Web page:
Not Exceeding Three Percent
It is hot outside but lovely and breezy here down the Neck. The house is cooled by a cross-breeze but Autumn wants to go out and lie in the cooler shade of the trees in the yard.
She is under house arrest, I hope under the last full day of the dreaded cone.
The nice vet in Westerly called last week, as it happened on her birthday, to confirm that the horrid mass he had removed from her side last week was, indeed, benign. She looked quite happy returning on the boat, sporting her new
fashion accessory, a plastic cone. I think the happiness may have been drugs and a succession of car rides and activities, adventures to her.
Two weeks ago, with everything going on with the dog, I went back to old research on the bathing beach, a portion of which I ran. There was much more than I realized, so much was not used, some of which has been increasingly timely, as the temperatures here, as dreadful as they seem, have called to mind the old “Summer at Sea” a tagline used by several hotels in the late 1800s.
The ocean was a thing to be harvested by the Native Americans. Fish comprised a huge part of their life; it was food, also a source of fine wampum crafted from quahog shells. The shore from the early recorded life of the European settlers was a resource. Trustrum Dodge was enticed to join the first settlement to ensure it had a fisherman among its numbers. Sand, drift and seaweed rights measured in rods were transferred with land in deeds painstakingly copied by hand in the Land Evidence records. The island’s coves were places from which small fishing boats were launched and to which they returned, their twine nets, hopefully, filled with catch, food for the body, fertilizer for the land, export for cash.
Even in the history by the Rev. T. S. Livermore, the first edition penned in 1877, the bathing beach as place of recreation merits only a few lines in a section titled “East Side.” He writes more of the natural history, gleaned from older
persons. The only references to bathing facilities are “huts” along the shore for changing clothes.
The advertisements for what we often call the Golden Era of Block Island touted healthy air above all. A 32-page “Summer at Sea” booklet produced by the grand Ocean View Hotel devotes more words to “Drives” and “Boating
and Fishing” than “Bathing,” although it does boast the beach to be “one of the finest on the coast.”
It was not until 1894 that the town entered into an “Indenture” with O.S. Marden, a developer, for the “sole and exclusive privilege of bathing on the East Beach... together with the lot of land used therewith for bath houses... including the right to “Rope Off” a reasonable portion of said beach... for the exclusion of horses and vehicles, and to adopt such other measures as may be deemed necessary for the comfort and protection of bathers.” The annual cost was $655 and Marden was to keep a reasonable number of bath houses at a charge of fifteen cents for “bath without bathing suit, twenty five cents for bath including a bathing suit.” All was “Subject nevertheless to all the “rights of G. McCotter” identified in an 1892 guidebook by Livermore as having “an interesting process of separating the black or iron sand from the other.” Marden’s lease allowed him the right to provide a place for sale of coffee, confectionary, ice cream, soda, and for amusements for convenience of the patrons but not to serve any beverages with an alcoholic content exceeding three percent.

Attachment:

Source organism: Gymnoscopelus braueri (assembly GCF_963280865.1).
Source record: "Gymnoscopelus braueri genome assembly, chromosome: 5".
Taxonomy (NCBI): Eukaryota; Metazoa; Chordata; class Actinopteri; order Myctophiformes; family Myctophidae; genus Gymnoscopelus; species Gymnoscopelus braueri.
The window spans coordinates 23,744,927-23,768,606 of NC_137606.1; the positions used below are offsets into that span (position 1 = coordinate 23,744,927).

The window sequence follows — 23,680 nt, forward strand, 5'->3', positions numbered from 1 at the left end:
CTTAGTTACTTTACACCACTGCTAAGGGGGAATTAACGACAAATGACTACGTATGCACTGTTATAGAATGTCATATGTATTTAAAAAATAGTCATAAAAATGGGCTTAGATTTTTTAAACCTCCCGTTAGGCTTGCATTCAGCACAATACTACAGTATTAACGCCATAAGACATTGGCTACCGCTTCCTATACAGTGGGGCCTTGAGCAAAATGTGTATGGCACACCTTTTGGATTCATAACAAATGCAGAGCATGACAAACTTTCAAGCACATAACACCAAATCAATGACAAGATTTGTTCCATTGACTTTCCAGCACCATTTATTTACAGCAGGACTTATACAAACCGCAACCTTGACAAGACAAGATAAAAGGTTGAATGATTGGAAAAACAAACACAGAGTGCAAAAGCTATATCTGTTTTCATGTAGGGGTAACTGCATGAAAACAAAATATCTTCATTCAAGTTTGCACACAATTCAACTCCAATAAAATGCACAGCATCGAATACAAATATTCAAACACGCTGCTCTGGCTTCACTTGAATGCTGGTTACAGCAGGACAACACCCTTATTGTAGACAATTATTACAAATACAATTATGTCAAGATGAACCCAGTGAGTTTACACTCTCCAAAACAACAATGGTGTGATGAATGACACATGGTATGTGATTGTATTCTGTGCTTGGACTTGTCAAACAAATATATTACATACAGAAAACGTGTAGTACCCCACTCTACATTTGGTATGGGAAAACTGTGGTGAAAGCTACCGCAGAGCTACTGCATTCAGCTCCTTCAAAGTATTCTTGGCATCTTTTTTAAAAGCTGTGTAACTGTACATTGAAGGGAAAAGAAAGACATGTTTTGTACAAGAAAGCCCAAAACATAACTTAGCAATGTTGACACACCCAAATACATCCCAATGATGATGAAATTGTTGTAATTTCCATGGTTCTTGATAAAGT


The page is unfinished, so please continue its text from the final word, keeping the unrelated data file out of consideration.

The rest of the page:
It quickly became a popular spot, a stop on the horse car track that was installed between the harbors, a locale of many photographs of people dressed in multi-layer costumes, standing in line to rent bathing suits, vying for space in the water. It was near enough to town, within sight of the big hotels, but also on the edge of the countryside.
It was not until 1927, with more optimism than history would prove warranted, that a lease was formally executed with the Block Island Bathing Beach Company, President Giles Dunn, Treasurer Ray Payne. The Company was to make improvements of not less than $10,000 to the site, any plan to be approved by the Town Council. Better defined than earlier documents, this one included the beach between “Old Pier” (a delta shaped configuration of rocks
visible at low tide, roughly across from the Beachhead restaurant) and a point six hundred yards north of the then-existing bath houses.
It granted the lessee the exclusive right to maintain bathing facilities on East Beach from the Harbor to “Benj Rose’s Lot” (“Benjie’s Hill” just beyond Scotch Beach) to the north. It was to be modernized, including sanitary toilets,
boardwalks, “and so forth.” It is this expanded building, or the part of it left after the 1938 hurricane, that is remembered by some with longer histories here. It is the one visible over the rolling hills in the Wetherbee murals that grace the walls of Club Soda.
Sweet memories of people who recall the old beach house, with a space large enough for dances being open for the young people, belie the record of the town that shows the Block Island Bathing Beach Company had bumpy going. One year they complained to the Council that all hotels excepting the Spring House and National advertised “free bathing” and asked the town to end all bathing along the east beach except at their facility.
As the troubled and empty forties showed no promise of economic rebound, Interstate Navigation, then headed by Ray Abel, President, and John Wronowski, Treasurer, took over the lease. The beach venture did not work and over the next few years... they and the town and a Mr. Blakely went back and forth, the town finally approving the transfer to the last in 1950.
And now we’re back to 1950, on the edge of the state and ultimately the town becoming involved. That’s in the B.I. Times two weeks ago.